Changing A Cat’s Diet-How To Do So Safely

Cat owners are told to not make sudden changes to their cat’s diet. This can lead to a refusal to eat a new food or upset the stomach.

Some owners will try to outwait their cat. Unfortunately, this can lead to a potentially fatal disorder known as hepatic lipidosis. In response to the body not receiving enough food, fat is sent to the liver, unfortunately, the liver is not very efficient at processing fat, which begins to build up in the liver which causes dysfunction.

Why do I need to change my cat’s diet?

  • Your cat may be put on a prescription diet to help manage a medical disorder such as kidney or liver disease.
  • He may have developed a food allergy.
  • The food you are feeding may no longer be available.
  • Switching over from kitten food to adult food, or adult food to senior food.
  • Changing from wet to dry, or homemade etc.
  • Bringing a new cat home, I always ask the shelter/breeder what my cat has been eating. That way I can have some of their regular food on hand and gradually transition the cat over to what we feed.

How to switch over to a new diet

On day 1, add 10% new food to 90% old food, mix in well. Day 2, add 20% new food to 80% old food, mix in well. Gradually increase the amount of new food while you decrease the amount of old food by 10%. If the cat stops eating the food as a result of the change, go back to the old food and try again, but slower, just adding 5% at a time. You can also help to improve the palatability of wet food by warming it for 30 seconds in the microwave.

Feeding different types of food

I will contradict myself a little here and possibly go against guidelines, but I have never been a fan of feeding one type of food over another (unless treating a medical condition). For example, feeding a wet diet only, or a dry diet only. I like to feed my cats a range of foods including canned, dry and some raw food. They are not finicky eaters (although one refuses to eat dry food).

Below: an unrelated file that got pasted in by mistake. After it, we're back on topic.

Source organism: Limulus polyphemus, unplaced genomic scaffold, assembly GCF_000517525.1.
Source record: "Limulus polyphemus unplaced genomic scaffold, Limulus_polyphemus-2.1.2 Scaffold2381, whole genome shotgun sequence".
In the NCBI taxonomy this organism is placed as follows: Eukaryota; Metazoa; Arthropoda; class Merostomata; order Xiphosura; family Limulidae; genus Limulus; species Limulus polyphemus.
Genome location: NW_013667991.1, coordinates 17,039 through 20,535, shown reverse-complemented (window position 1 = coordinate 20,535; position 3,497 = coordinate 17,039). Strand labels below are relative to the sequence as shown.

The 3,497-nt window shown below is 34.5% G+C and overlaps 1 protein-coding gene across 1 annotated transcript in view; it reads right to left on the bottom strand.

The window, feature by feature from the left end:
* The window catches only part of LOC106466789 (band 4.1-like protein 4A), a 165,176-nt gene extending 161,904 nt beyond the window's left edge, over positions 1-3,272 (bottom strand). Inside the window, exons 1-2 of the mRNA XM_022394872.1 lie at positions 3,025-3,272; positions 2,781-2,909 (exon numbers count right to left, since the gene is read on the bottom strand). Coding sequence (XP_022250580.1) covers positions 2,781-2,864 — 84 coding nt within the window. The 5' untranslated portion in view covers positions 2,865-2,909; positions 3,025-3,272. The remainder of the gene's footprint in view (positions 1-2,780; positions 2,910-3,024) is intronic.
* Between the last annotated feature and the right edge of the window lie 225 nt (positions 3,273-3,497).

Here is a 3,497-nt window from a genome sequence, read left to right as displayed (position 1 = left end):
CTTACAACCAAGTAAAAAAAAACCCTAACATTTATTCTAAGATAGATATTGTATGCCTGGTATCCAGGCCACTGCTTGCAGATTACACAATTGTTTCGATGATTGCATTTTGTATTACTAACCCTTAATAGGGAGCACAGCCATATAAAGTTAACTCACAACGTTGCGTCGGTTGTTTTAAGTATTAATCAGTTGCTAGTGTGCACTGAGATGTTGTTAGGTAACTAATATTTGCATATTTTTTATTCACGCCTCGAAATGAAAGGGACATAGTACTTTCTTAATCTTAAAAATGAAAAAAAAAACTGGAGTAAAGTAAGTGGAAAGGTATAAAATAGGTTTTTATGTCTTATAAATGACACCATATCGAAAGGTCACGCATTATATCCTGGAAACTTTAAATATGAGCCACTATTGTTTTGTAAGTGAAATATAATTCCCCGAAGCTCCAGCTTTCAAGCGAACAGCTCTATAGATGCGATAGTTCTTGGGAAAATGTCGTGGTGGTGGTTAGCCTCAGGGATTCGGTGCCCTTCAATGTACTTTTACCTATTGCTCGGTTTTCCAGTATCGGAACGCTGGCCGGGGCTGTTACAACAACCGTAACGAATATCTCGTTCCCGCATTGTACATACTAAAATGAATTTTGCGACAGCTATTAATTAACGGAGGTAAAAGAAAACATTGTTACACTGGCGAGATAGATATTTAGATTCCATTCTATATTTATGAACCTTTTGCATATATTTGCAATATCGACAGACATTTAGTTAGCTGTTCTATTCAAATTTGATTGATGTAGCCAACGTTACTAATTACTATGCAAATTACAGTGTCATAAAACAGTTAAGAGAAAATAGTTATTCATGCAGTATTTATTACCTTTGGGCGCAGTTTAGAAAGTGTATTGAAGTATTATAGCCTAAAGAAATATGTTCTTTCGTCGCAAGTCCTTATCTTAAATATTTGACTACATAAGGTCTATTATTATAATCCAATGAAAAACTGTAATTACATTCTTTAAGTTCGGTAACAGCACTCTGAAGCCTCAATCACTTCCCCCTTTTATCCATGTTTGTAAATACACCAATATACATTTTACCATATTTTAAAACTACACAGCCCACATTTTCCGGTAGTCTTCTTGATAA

I also think that there are advantages and disadvantages to all types of food.

  • Canned food is made up of 60-70% water. This means even if your cat isn’t a big water drinker, he is still getting plenty of fluids. This can be advantageous if you have a cat prone to urinary problems.
  • Dry food is good for cats to graze on between their twice-daily meal of canned food.
  • Chunks of human-grade raw beef are good for jaw and dental health.


  • Julia Wilson, 'Cat World' Founder

    Julia Wilson is the founder of Cat-World, and has researched and written over 1,000 articles about cats. She is a cat expert with over 20 years of experience writing about a wide range of cat topics, with a special interest in cat health, welfare and preventative care. Julia lives in Sydney with her family, four cats and two dogs. Full author bio

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